The Rail Workers Hazardous Materials Training Program is funded to provide this training by a federal grant from the National Institute of Environmental Health Sciences (NIEHS).

These five-day hazmat training courses will provide rail workers the essential knowledge, skills, and response actions in the case of an unintentional release. These tools will allow rail workers to protect themselves, their co-workers and their communities.

The funding provides the following student expenses: air travel, lodging and meals. In addition, an incentive of $600 per week is available to all training participants of these programs, except those who are able to secure regular pay through their employer, or are paid union officers.

Training will be conducted at the Houston Fire Department’s Val Jahnke Training Facility, 8030 Braniff St. Houston, TX 77061. Programs begin Sunday evenings at 7 p.m. and conclude Fridays at 1 p.m.

Students may be asked to travel on Saturdays to meet program start times or where substantial reductions in airfare warrant.

Register now by completing the attached application form and emailing it to bsafe2day@gmail.com, or send by U.S. mail to: Henry Jajuga, Director, RWHMTP, 17530 Bering Bridge Lane Humble, TX 77346, Please make sure to select one of the following dates: April 27-May 2, 2014, June 1-6, 2014, or June 8-13, 2014.

For additional information, please contact Henry Jajuga via email. For telephone inquiries, please call (281) 812-6436, Monday through Friday, between the hours of 10 a.m. and 3 p.m. central standard time.

FRA_logo_wordsThe Federal Railroad Administration and the Pipeline and Hazardous Materials Safety Administration (PHMSA) will host a public meeting Aug. 27-28 in Washington, D.C., about the transportation of hazardous materials by rail. The two DOT agencies want to hear from stakeholders because they have begun a review of operational factors that affect the safe transportation of hazmats by rail, no doubt spurred by the recent Canadian disaster involving a derailed train carrying crude oil to a refinery.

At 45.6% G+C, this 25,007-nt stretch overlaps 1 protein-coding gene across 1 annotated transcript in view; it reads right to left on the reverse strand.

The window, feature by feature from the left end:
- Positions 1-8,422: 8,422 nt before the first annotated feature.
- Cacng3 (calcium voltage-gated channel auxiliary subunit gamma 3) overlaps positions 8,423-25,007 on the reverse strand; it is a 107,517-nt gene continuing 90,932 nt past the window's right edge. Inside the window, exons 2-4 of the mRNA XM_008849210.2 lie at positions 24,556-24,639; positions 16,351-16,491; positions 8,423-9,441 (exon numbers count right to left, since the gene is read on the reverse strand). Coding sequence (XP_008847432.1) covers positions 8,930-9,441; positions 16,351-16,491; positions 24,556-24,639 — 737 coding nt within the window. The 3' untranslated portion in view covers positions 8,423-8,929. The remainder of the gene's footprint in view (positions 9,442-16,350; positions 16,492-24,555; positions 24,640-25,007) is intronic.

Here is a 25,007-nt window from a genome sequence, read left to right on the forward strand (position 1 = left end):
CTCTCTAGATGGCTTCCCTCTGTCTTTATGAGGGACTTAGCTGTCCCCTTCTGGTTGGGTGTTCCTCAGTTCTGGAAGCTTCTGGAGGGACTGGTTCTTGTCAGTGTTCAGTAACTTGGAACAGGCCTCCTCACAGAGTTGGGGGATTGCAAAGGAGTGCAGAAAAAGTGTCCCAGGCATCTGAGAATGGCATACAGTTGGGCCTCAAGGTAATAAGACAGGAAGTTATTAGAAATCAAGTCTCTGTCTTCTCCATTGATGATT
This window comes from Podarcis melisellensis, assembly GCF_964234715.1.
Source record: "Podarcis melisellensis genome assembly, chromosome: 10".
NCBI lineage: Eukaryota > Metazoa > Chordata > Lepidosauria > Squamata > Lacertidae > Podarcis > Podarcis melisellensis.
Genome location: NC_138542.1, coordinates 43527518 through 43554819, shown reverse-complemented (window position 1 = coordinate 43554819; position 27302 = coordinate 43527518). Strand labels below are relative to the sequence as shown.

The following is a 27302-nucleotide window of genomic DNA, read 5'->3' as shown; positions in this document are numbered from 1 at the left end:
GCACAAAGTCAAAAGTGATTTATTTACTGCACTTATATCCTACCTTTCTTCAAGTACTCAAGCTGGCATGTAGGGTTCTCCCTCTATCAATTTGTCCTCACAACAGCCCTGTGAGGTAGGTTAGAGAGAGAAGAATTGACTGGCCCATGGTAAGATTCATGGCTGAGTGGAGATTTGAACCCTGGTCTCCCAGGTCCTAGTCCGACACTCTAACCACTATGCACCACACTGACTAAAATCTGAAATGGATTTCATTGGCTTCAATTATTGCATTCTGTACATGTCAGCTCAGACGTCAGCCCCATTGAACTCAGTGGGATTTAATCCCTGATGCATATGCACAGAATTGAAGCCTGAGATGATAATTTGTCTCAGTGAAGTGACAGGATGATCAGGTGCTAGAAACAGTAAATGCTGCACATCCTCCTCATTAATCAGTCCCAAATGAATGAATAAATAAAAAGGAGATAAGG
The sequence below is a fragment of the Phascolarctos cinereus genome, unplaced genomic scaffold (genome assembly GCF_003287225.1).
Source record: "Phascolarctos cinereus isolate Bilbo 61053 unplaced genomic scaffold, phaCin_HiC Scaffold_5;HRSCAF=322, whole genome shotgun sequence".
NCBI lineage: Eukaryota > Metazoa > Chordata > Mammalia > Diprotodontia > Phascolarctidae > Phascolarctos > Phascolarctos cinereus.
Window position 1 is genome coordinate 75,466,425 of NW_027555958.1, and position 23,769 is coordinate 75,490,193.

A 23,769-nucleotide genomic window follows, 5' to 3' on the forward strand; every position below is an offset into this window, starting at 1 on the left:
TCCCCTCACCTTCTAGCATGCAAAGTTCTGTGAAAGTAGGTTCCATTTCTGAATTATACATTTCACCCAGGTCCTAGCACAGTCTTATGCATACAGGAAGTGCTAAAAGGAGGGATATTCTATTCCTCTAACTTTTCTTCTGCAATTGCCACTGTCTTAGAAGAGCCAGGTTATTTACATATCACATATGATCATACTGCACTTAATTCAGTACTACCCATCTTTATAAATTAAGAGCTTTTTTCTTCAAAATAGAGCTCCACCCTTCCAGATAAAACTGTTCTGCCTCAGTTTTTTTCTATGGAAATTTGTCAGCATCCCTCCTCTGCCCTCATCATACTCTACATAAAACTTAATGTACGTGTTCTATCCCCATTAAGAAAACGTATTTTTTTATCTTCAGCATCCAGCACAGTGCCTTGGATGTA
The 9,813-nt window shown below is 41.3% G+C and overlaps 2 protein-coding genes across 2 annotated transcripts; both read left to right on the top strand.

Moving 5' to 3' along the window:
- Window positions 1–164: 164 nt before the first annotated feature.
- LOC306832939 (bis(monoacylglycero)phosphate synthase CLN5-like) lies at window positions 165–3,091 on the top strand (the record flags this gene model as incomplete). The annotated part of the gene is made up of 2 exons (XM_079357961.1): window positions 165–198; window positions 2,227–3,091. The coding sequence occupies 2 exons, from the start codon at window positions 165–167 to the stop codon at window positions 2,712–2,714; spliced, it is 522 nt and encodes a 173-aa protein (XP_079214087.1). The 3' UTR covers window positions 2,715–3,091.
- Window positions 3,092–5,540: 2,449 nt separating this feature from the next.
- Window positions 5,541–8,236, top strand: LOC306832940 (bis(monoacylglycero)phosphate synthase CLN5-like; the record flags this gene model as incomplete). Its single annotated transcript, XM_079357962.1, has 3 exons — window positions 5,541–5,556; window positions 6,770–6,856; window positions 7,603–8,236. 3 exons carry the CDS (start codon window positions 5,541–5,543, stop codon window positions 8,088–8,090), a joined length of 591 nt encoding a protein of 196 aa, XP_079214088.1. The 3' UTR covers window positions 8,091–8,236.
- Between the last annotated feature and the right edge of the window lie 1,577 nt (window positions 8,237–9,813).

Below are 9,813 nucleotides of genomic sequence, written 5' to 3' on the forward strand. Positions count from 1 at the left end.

The meeting is scheduled to last from 8:30 a.m. until 4:30 p.m. both days in the Oklahoma Room in the DOT Conference Center, 1200 New Jersey Ave. S.E., Washington, DC 20590.

Anyone who wants to present an oral statement should notify Kurt Eichenlaub, Railroad Safety specialist in the Hazardous Materials Division’s Office of Safety Assurance and Compliance at FRA, at least four business days prior to the meeting at (20) 493-6050 or Kurt.Eichenlaub@dot.gov.

Comments also may be submitted electronically at www.regulations.gov (Docket No. FRA-2013-0067).

This article originally appeared at www.ohsonline.com.

transport-canada-logoOTTAWA — Transport Canada July 23 announced an emergency directive pursuant to section 33 of the Railway Safety Act to increase rail safety, banning one-man crews on trains hauling one or more cars loaded with hazardous materials.

Although the cause of the accident in Lac-Mégantic remains unknown at this time, Transport Canada is moving forward to build upon the safety advisories received last Friday from the Transportation Safety Board and further enhance existing safe railway operations and the security of railway transportation.
Effective immediately, the emergency directive requires all rail operators to:
Ensure that no locomotive attached to one or more loaded tank cars transporting dangerous goods is operated with fewer than two qualified persons on a main track or sidings;
Ensure that no locomotive attached to one or more loaded tank cars transporting dangerous goods is left unattended on a main track;